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For information on State Natural Areas, contact:
Thomas Meyer
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Wisconsin State Natural Areas Program White River Breaks (No. 671)

White River

Photo by Wisconsin Trail Guide LLC


Overview

Location

Within the White River Fishery Area, Bayfield County. T46N-R5W, Sections 9, 10, 11.

Description

Description

Situated along the steep banks and flat floodplain of the White River, White River Breaks features unique forests comprised of boreal species. The steep clay seepage bluffs contain a mix of forested and non-forested areas with species such as red pine, white pine, northern white cedar, and paper birch present. This native community type occurs along stretches of the Great Lakes shoreline and less commonly inland on streams draining into Lake Superior and Lake Michigan. Several places are quite open and contain characteristic clay seepage bluff species including hundreds of showy lady’s-slipper. Other plants include buffaloberry, speckled alder, Canada goldenrod, pearly everlasting, and golden sedge. The mesic floodplain terrace supports river birch, black ash, northern white cedar, white spruce, balsam fir, and trembling aspen. The groundlayer is rich in ephemerals and contains good amounts of course woody debris. Wood anemone, large leaf aster, and Canada mayflower are abundant. Other species include trout lily, hepatica, large-flowered trillium, northern green orchid, blue-flag iris, golden ragwort, and northern bedstraw. White River Breaks is owned by the DNR and was designated a State Natural Area in 2013.

Access

Driving directions

For canoe access: Just east Highway 63 in Mason, put in from Maple Ridge Road west of the bridge. Trail guide. Or from County E and Highway 63 in Mason, go north on 63 4.5 miles, then east on Highway 118 2.5 miles, then south on Franciskovich Road 1.1 miles and park. Walk southeast along a woods road 0.7 miles to the northwest corner of the site.

Ownership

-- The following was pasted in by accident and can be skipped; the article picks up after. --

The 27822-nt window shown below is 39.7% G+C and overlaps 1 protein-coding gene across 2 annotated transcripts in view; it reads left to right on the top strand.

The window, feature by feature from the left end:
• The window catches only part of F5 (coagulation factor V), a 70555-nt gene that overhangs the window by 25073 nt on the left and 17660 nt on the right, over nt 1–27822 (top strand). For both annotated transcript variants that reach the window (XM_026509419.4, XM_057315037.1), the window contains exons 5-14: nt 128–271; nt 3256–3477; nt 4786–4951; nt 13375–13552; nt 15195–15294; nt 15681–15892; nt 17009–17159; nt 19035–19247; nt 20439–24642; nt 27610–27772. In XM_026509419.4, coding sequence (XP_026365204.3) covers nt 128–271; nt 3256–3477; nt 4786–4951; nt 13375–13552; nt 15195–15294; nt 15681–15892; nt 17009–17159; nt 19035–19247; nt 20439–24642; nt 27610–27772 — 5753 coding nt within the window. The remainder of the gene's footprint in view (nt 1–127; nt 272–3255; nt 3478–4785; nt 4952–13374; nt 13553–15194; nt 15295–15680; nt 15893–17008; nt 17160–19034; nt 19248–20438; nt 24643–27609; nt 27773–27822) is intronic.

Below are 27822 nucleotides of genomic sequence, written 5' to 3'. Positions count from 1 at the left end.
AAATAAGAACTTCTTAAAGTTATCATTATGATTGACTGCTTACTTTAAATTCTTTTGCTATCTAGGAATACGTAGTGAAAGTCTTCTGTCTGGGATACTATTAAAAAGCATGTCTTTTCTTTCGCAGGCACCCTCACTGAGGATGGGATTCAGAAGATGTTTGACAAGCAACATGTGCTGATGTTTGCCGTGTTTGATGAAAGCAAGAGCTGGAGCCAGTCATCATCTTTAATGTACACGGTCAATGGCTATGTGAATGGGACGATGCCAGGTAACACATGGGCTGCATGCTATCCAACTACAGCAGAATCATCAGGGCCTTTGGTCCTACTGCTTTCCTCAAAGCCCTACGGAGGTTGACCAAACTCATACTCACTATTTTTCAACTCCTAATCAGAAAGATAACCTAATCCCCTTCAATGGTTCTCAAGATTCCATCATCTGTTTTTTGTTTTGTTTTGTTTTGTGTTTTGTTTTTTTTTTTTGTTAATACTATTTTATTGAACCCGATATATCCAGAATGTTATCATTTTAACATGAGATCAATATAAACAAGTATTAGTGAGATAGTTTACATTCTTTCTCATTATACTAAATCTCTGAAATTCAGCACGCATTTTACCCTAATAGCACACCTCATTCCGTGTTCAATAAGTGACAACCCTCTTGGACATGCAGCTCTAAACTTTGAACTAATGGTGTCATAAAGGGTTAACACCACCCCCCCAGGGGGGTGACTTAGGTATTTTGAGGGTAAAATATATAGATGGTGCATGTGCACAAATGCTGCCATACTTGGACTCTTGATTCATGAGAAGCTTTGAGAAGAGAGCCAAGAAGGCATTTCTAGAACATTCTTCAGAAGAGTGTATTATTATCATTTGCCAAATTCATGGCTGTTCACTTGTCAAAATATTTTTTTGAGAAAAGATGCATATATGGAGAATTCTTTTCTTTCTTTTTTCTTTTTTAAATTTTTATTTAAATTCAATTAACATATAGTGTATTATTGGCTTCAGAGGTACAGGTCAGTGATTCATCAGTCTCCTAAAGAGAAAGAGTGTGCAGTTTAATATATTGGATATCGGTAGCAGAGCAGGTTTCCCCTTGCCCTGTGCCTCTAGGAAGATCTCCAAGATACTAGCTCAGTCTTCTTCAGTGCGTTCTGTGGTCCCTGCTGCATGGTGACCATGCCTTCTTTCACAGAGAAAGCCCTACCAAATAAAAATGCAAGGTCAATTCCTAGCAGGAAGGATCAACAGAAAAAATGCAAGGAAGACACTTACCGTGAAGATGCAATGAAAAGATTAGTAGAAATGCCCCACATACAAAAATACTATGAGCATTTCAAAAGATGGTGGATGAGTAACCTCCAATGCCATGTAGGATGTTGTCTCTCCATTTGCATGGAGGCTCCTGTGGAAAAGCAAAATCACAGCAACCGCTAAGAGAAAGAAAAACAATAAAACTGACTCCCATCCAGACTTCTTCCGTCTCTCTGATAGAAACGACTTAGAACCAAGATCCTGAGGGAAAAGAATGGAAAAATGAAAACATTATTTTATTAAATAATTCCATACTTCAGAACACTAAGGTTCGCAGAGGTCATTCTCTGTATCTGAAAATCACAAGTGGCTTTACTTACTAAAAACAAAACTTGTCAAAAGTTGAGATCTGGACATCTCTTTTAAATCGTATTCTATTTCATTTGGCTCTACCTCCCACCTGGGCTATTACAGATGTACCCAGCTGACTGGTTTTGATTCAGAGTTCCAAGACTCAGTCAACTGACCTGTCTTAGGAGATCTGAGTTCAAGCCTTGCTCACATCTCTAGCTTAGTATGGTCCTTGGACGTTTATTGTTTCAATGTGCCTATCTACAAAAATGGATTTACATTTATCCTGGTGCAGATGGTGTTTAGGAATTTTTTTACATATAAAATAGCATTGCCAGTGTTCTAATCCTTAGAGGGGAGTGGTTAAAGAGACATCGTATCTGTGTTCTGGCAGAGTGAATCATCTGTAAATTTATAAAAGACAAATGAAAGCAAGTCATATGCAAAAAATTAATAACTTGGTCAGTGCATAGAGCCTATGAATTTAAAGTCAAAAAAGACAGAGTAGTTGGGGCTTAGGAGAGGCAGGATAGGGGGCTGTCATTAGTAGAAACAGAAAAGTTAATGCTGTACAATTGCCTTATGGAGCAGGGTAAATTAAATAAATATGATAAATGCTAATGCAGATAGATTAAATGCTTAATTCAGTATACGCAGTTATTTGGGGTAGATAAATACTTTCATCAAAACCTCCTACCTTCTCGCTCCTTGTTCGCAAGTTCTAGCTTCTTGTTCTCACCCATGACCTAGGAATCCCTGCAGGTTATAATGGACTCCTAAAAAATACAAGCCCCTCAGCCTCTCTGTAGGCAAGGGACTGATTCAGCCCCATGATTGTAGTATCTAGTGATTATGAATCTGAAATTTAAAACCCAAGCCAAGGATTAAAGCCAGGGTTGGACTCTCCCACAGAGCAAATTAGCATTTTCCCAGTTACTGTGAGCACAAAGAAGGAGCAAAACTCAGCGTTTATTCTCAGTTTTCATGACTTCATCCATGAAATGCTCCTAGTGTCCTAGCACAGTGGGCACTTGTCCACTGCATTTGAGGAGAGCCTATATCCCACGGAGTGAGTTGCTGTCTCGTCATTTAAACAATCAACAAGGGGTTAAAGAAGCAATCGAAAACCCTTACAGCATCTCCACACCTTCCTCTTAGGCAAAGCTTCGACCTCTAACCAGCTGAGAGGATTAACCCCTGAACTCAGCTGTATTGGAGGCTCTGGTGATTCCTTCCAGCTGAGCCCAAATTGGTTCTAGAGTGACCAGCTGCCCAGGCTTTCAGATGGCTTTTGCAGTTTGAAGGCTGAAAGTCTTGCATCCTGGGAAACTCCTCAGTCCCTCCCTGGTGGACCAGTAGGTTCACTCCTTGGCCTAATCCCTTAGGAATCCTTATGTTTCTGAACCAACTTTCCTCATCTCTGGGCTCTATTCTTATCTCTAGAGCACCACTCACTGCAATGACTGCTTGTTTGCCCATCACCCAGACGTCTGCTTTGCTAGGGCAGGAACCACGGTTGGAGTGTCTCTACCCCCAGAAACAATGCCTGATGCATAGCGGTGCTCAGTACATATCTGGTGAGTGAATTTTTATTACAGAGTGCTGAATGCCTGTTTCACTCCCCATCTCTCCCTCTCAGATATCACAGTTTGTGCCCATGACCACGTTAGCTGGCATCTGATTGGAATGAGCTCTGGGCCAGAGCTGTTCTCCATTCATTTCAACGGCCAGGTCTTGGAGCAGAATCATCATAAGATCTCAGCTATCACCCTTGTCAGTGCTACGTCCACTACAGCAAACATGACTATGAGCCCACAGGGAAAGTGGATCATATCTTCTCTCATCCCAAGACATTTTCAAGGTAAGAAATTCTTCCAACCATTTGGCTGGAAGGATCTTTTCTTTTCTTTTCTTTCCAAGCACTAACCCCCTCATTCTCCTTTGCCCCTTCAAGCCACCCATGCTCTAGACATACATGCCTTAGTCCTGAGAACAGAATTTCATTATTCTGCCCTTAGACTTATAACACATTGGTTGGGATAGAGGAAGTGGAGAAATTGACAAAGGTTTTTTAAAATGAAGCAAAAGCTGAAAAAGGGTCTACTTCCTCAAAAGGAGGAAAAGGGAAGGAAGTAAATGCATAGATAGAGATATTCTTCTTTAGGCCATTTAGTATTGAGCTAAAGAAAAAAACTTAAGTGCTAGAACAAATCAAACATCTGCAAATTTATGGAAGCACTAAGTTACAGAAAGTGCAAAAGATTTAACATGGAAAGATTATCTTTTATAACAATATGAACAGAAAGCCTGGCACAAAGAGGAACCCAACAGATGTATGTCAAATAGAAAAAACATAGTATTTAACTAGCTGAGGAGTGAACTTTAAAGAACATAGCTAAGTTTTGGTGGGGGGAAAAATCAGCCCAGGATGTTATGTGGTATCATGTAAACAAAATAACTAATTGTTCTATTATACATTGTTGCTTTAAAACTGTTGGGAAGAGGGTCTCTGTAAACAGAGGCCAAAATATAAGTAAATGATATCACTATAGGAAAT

White River Breaks is owned by:

  • WDNR

Maps

The DNR's state natural areas program is comprised of lands owned by the state, private conservation organizations, municipalities, other governmental agencies, educational institutions and private individuals. While the majority of SNAs are open to the public, access may vary according to individual ownership policies. Public use restrictions may apply due to public safety, or to protect endangered or threatened species or unique natural features. Lands may be temporarily closed due to specific management activities. Users are encouraged to contact the landowner for more specific details.

The data shown on these maps have been obtained from various sources, and are of varying age, reliability, and resolution. The data may contain errors or omissions and should not be interpreted as a legal representation of legal ownership boundaries.

Recreation

Very few State Natural Areas have public facilities, but nearly all are open for a variety of recreational activities as indicated below. Generally, there are no picnic areas, restrooms, or other developments. Parking lots or designated parking areas are noted on individual SNA pages and maps. Trails, if present, are typically undesignated footpaths. If a developed trail is present, it will normally be noted on the SNA map and/or under the "Access" tab. A compass and topographic map or a GPS unit are useful tools for exploring larger, isolated SNAs.

Allowable activities

In general, the activities listed below are allowed on all DNR-owned SNA lands. Exceptions to this list of public uses, such as SNAs closed to hunting, are noted under the "Access" tab above and posted with signs on site.

  • Hiking
  • Fishing
  • Cross country skiing
  • Hunting
  • Trapping

Prohibited activities

  • Camping and campfires
  • Collecting of animals (other than legally harvested species), non-edible fungi, rocks, minerals, fossils, archaeological artifacts, soil, downed wood, or any other natural material, alive or dead. Collecting for scientific research requires a permit issued by the DNR
  • Collecting of plants including seeds, roots or other non-edible parts of herbaceous plants such as wildflowers or grasses
  • Drone use, unless authorized by a SNA research permit
  • Geocaching
  • Horseback riding
  • Rock climbing
  • Vehicles, including bicycles, ATVs, aircraft, and snowmobiles except on trails and roadways designated for their use

For rules governing state-owned SNAs and other state lands, please consult Chapter NR 45 Wis. Admin. Code [exit DNR]

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Last revised: Thursday, October 19, 2017